We cohorts are sent the script for a show and I wish I could have read them all for context. For My 80-Year-Old Boyfriend I did have that chance while lying on a beach in Puerto Rico. It made for great reading – entertaining and interesting – in my beach chair. I did know that the script was already changed from the one given out on the first day of rehearsals, but I know the story.
A script for a musical is a little different, because obviously there is music, and that’s not in the script. The songs however are all in CAPS, so you know that part is being sung. It does keep you focused on the story. To be honest, when I first learned the story was Charissa’s own story, I was worried. When being honest, most people’s life stories don’t make for great reading. And well, there are too many TV shows set in LA as if there are no other cities. I was delighted to find that Charissa’s story is quite interesting. During a break in rehearsal, I asked her how true it is to real life, and she replied that it is pretty close. Some things are re-arranged a little in time, or a little different, but it’s true to her life. In developing the show at workshops there was one important character who needed to be dealt with – her husband.
As you can imagine from the show’s title, you might think him relevant. As it turns out, his role needed to be extended or his character killed off. Well, he wasn’t killed, but he was removed which really works fine.
Script changes. The group has worked together a lot to develop things, but coming into rehearsals it is still being developed. And as to script, I use the term loosely – there is music and lyrics and choreography. I was at the theater this afternoon and was surprised to see things still truly in progress of coming together – after all the first show is tonight. There are still tables over the seats with laptops and all that for teching the show. They are working the smallest of details. They ask Charissa to do a short piece several times to get the timing of the lights just right to convey that Charissa is moving through different rooms of an apartment, within a few feet on stage.
They took a break and Christian takes to dancing on the stage. Christian writes lyrics and music, plays the piano, and it turns out also is a choreographer. That’s quite a lot of creativity. He isn’t dancing for fun though. He is working out steps for Charissa to be able to make her way, tap dancing, across the stage in what turns out to be a tight space – tap won’t work on the carpet. Oh and did I mention that the performance is in a couple of hours and it’s just about time for dinner break? Crazy.
I had a moment to chat with Sean and he tells me this is normal. Working out the details right up to show time. They will do this each day of the previews until opening night when the show is to be “locked down”.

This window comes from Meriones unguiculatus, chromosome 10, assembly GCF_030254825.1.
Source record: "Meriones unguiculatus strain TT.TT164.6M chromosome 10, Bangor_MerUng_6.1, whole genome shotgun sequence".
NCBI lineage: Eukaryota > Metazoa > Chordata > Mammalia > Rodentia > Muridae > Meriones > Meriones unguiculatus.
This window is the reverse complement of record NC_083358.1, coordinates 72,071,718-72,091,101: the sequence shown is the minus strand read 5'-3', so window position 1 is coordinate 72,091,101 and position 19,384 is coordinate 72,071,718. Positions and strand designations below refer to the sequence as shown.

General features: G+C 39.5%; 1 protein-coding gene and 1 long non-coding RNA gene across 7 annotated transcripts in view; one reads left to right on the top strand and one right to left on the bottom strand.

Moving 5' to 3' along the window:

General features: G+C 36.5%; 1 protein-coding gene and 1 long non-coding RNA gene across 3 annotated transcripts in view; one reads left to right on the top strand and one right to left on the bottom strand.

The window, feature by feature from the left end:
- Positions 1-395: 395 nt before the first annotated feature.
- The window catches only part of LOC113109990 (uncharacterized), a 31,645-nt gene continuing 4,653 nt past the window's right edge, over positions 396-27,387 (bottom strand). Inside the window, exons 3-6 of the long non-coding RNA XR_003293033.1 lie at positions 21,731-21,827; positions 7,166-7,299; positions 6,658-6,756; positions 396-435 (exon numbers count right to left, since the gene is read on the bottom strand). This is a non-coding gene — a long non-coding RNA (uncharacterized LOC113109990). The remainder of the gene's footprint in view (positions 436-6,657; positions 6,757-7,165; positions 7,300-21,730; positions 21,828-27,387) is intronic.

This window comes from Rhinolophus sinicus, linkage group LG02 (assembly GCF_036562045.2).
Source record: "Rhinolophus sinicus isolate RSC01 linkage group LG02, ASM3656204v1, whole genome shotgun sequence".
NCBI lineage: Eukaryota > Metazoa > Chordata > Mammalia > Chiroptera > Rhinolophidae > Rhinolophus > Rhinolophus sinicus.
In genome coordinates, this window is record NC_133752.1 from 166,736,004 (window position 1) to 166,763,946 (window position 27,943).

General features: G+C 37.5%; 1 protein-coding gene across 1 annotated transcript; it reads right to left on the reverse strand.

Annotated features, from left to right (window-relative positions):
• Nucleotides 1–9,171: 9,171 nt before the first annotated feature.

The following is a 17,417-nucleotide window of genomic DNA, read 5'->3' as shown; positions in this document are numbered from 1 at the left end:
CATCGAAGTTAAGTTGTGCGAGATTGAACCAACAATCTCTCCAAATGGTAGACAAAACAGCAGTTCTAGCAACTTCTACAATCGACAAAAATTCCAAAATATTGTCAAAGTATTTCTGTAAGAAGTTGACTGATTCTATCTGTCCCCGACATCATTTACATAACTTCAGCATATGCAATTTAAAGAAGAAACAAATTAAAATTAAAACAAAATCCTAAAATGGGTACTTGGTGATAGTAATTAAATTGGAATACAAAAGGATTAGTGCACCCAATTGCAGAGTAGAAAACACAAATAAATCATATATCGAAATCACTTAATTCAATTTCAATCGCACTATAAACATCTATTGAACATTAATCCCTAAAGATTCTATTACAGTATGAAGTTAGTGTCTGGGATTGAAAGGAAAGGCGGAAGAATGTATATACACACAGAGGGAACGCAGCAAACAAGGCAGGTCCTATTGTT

Personally, I don’t know how they do it. On the weekend they do tech – lights, props, sound, etc. from morning to late night. Monday off. Tuesday more hard work. Wednesday, Thursday, Friday they put in what should be a full day working out everything, accounting for what did or didn’t work with the audience and then, yes, then they do the show. I would think this must be exhausting for the performers. Hours of repeating the minutia. Change a step – Charissa needs to take it in and make it permanent. How can they keep the energy? And how can they keep the focus?
Another thing that is different with this show… There is an extra person at the table contributing to the creative work. We cohorts are just supposed to be observers sitting in the background. Turns out this is Pelin Chou. Curious I looked her up online and found that she is the creative director for Oriental Dreamworks Animation – yes that is Dreamworks. She has very impressive credentials. She turns out to be an investor in the show and is there for a very substantial amount of time. Sean explains that her investment allows them to do much more for the show to bring it from an idea to a show. MRT is really moving up with the involvement of someone like Pelin. Kudos to Sean for bringing all this talent together.
I also got a chance to chat with Christian about how he and Edward met and how they managed to write things together – given that Christian lives in New York and Edward over in England. There have been the workshops and there has been Skype. Charissa in one place, Christian another, and Edward across the pond. They sing and create together. Pretty cool. They must however have a better connection than my wife and I have had using Facetime with the grandkids across the country.